I am an outsider to all this, to food issues of deprivation. Mine perhaps are born from the same insecurities, the same discrepancies between image and reality. I've become more aware of my martyr-like approach to the world, this need to give of myself beyond the scope of what is necessary or even right. I give to the point of utter denial to myself, much of the time. Selfishness is a bad word in my vocabulary. I martyr myself to the altar of my husband, my mother, my friends. On the altar of strangers. To fucked-up-but-not-bad-girls like Robin who have in some way had so much taken away from them that they feel the need to self-deprive to control anything else leaving them unless it is self-inflicted, self-chosen. I hand myself away on silver and gold and platinum platters that I have hand-hammered and tempered - my creativity, my love, my strength. Given away freely. Until all I have left, it seems, is the pleasure of food, of fabulous and gourmet and prided upon food into which I pour everything I am so that I may have alittle bit of myself served back to me on a platter, on a white china plate with chipped edges, but a platter nonetheless. A platter I hand back to me.
, you lost A botton 2:27 PM

I've been unable to view my blog for a few days. Some rigamarole that the techie wizards fixed for me. Thank you techie wizards.

, you lost A botton 2:27 PM

Wednesday, May 21, 2003

Vinegar Head
I'm leaving for Fresno tomorrow for Nicola's wedding. I am so NOT looking forward to this. I guess because of everything that's been going on. Besides the fact that I'm too fat for the dress I have to wear as the maid of honor. I am so discouraged and feeling like I'd rather die than walk around all day in a too-tight dress that I'm going to look like an ass in. Dammit. I hate this. Hate it, hate it, hate it. But she is my best friend and I am not going to stress her or myself out over this. I just wish it was already over. I hate over-priced party dresses and uncomfortable shoes and stupid smiles for photographs no one ever looks at again.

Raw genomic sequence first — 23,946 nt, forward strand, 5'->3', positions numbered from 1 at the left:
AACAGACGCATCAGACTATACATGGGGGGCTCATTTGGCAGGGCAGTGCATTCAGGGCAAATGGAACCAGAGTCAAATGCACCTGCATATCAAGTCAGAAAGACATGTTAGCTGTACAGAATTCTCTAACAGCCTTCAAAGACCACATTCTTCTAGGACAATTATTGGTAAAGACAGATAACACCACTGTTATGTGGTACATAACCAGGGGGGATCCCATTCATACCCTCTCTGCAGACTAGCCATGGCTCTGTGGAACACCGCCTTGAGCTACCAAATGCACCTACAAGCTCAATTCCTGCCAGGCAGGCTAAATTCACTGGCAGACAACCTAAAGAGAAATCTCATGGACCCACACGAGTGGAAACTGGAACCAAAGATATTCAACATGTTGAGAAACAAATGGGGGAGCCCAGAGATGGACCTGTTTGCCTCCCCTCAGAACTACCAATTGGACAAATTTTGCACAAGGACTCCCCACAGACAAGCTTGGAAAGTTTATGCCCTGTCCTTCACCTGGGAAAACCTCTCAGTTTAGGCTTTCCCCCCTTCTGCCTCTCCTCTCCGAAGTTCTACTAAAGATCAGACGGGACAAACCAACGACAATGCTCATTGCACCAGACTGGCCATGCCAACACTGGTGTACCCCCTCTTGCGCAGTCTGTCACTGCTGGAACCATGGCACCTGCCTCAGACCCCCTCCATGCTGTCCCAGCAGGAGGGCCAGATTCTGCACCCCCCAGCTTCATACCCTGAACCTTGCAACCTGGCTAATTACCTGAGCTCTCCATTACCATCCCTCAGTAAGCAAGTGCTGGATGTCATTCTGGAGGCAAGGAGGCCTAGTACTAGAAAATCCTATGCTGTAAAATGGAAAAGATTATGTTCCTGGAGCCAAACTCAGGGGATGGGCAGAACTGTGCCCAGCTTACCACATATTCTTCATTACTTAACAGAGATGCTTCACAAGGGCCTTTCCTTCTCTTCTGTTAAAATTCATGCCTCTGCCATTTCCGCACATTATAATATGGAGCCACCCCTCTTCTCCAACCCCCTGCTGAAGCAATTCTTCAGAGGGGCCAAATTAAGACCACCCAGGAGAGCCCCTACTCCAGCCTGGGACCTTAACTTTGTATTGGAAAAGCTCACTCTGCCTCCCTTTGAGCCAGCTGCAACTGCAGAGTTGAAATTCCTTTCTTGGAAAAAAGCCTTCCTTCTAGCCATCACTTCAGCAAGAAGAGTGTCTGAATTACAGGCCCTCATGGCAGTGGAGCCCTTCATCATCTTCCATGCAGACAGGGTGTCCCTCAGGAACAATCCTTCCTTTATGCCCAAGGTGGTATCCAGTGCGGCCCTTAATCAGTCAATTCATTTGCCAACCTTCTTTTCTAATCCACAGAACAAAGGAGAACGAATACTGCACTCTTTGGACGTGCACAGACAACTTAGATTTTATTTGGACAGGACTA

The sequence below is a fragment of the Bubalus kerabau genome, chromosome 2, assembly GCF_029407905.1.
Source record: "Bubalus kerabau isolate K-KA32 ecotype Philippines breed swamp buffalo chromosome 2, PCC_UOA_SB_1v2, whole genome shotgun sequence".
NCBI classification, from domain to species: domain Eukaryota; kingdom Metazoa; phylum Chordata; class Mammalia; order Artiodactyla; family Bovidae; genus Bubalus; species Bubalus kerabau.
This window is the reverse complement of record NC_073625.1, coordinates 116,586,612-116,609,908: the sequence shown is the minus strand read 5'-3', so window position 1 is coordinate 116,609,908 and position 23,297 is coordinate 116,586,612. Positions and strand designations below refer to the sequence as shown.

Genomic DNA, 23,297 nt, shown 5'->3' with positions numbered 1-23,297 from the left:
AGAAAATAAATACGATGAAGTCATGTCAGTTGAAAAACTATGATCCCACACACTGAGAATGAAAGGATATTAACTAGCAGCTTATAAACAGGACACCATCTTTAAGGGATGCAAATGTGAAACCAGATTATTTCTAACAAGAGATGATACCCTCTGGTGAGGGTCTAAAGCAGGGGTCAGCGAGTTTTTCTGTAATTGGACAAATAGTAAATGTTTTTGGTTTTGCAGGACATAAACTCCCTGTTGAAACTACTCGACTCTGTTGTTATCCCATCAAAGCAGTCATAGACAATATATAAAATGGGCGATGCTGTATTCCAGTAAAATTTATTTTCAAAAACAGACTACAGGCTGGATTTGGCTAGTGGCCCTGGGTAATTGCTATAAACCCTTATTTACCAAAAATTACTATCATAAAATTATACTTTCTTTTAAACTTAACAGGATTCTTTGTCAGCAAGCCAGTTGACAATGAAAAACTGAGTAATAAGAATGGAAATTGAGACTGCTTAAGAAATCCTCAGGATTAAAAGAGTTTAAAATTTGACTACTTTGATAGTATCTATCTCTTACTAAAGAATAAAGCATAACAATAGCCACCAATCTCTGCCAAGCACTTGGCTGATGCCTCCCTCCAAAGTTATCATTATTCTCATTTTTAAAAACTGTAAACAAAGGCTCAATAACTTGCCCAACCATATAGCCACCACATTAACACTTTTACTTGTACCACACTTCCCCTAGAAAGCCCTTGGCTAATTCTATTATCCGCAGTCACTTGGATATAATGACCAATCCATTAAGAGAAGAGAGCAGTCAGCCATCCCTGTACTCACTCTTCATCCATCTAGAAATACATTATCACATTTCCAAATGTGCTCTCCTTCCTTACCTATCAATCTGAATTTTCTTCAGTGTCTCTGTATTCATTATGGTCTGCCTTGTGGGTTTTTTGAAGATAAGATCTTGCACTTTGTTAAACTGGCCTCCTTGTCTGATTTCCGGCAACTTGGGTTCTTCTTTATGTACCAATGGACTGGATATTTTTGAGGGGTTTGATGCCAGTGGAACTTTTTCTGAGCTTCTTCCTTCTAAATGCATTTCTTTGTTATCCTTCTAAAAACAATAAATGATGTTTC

Oh, I am a barrel of joyful tidings, am I not?

I saw grandma on Sunday, for the first time since her stroke. The difference was marked. My sister went to pick her up to bring she and grandpa over for dinner with the whole fam. All the aunts & uncles were discussing what's to be done. I held grandma's hand while she shuffled unsteadily down the brick path, past the roses and camelia, the hydrangea and fern, to the back yard. She kept running me off the path and I wondered if the shapes of all those plants looked like looming, dark shadows ready to trip her up at every step. She can see shadows, shapes and some color. But no definition. She has swapped right for left and left for right. She looks at you when you speak but it's because she is following the sound of your voice, the shape of your shadowy bulk. I broke down this morning on the phone while talking to someone about her.